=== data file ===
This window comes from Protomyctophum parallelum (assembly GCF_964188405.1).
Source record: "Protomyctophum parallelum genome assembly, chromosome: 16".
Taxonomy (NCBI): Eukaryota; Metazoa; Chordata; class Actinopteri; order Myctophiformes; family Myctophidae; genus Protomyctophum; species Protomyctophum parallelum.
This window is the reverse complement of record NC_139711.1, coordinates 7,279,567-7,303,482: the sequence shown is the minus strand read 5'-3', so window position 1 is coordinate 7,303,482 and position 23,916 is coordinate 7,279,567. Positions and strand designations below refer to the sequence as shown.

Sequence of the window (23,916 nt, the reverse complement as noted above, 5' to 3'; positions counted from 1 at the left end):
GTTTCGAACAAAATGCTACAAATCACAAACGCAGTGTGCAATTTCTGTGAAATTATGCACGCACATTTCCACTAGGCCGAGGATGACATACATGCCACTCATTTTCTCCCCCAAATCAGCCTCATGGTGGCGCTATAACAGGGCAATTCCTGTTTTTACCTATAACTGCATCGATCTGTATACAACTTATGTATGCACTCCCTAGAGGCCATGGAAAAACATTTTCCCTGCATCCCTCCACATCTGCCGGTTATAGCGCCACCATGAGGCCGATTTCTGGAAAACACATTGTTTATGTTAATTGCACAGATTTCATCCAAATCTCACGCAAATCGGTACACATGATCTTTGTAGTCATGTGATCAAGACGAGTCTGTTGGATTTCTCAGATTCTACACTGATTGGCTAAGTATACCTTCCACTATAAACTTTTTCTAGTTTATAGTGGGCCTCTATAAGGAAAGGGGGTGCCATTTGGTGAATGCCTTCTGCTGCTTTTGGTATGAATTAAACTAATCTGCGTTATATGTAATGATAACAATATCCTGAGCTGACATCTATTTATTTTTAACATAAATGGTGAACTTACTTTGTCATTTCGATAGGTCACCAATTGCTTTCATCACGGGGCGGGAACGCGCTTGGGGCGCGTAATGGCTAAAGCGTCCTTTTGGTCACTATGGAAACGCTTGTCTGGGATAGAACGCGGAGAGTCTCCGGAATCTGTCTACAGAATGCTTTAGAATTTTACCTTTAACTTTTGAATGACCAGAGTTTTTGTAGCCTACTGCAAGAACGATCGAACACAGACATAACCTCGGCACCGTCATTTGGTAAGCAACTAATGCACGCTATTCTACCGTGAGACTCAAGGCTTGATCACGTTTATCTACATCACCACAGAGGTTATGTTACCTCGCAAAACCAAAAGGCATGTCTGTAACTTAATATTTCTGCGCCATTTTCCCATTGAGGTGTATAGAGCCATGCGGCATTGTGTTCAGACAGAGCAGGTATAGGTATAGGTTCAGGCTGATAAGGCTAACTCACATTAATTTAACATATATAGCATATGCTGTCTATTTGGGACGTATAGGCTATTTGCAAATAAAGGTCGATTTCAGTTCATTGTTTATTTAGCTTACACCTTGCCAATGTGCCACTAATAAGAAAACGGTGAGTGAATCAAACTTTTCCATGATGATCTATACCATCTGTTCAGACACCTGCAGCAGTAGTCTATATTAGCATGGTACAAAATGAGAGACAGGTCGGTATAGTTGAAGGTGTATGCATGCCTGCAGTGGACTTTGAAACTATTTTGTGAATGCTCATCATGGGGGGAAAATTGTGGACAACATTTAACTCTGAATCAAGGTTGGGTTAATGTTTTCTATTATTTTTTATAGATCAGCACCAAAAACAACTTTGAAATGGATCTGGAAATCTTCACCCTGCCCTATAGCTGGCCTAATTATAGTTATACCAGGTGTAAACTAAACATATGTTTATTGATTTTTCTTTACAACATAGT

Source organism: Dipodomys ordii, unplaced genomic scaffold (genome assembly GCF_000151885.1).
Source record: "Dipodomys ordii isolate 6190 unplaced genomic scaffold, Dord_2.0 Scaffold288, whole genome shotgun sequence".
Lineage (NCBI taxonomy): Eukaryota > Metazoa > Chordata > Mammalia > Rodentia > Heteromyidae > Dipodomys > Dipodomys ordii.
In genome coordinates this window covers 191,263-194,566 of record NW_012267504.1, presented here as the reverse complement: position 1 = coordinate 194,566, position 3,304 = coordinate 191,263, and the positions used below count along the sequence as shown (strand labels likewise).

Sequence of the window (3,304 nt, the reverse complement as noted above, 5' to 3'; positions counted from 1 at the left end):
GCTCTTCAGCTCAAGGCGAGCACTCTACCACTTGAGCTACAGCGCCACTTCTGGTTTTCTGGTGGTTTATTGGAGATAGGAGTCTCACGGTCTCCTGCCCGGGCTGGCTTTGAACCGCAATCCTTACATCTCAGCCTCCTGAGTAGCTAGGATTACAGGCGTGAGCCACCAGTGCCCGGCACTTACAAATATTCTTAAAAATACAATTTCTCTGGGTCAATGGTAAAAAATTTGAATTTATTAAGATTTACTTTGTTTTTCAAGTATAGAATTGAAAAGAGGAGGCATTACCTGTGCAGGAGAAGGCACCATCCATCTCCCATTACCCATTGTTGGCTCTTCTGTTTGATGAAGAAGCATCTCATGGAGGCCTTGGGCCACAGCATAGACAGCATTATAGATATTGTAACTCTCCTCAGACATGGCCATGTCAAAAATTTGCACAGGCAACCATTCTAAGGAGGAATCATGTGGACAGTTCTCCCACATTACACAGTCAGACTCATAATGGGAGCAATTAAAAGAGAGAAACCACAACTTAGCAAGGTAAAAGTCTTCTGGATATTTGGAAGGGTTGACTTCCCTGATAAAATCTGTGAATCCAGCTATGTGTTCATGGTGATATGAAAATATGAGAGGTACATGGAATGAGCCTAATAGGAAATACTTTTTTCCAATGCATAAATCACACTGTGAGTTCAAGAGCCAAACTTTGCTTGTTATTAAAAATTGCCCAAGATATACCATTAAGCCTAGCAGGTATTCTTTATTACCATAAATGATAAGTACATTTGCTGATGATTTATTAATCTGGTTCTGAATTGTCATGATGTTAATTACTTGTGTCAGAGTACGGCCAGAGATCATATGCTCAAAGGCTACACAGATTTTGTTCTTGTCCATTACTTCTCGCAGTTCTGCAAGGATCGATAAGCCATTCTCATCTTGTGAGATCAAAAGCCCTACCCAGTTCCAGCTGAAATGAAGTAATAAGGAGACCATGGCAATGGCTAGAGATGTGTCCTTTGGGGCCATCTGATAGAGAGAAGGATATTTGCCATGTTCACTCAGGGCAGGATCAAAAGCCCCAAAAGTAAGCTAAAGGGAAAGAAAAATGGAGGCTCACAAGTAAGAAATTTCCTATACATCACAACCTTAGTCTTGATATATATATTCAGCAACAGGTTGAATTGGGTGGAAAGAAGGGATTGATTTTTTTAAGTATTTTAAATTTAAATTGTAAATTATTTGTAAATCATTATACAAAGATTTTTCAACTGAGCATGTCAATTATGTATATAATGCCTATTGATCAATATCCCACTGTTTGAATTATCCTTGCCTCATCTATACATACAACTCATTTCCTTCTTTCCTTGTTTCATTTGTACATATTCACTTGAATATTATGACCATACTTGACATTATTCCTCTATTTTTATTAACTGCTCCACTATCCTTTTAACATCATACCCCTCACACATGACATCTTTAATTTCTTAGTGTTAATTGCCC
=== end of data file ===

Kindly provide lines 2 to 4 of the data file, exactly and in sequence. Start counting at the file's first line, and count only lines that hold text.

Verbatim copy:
Source record: "Protomyctophum parallelum genome assembly, chromosome: 16".
Taxonomy (NCBI): Eukaryota; Metazoa; Chordata; class Actinopteri; order Myctophiformes; family Myctophidae; genus Protomyctophum; species Protomyctophum parallelum.
This window is the reverse complement of record NC_139711.1, coordinates 7,279,567-7,303,482: the sequence shown is the minus strand read 5'-3', so window position 1 is coordinate 7,303,482 and position 23,916 is coordinate 7,279,567. Positions and strand designations below refer to the sequence as shown.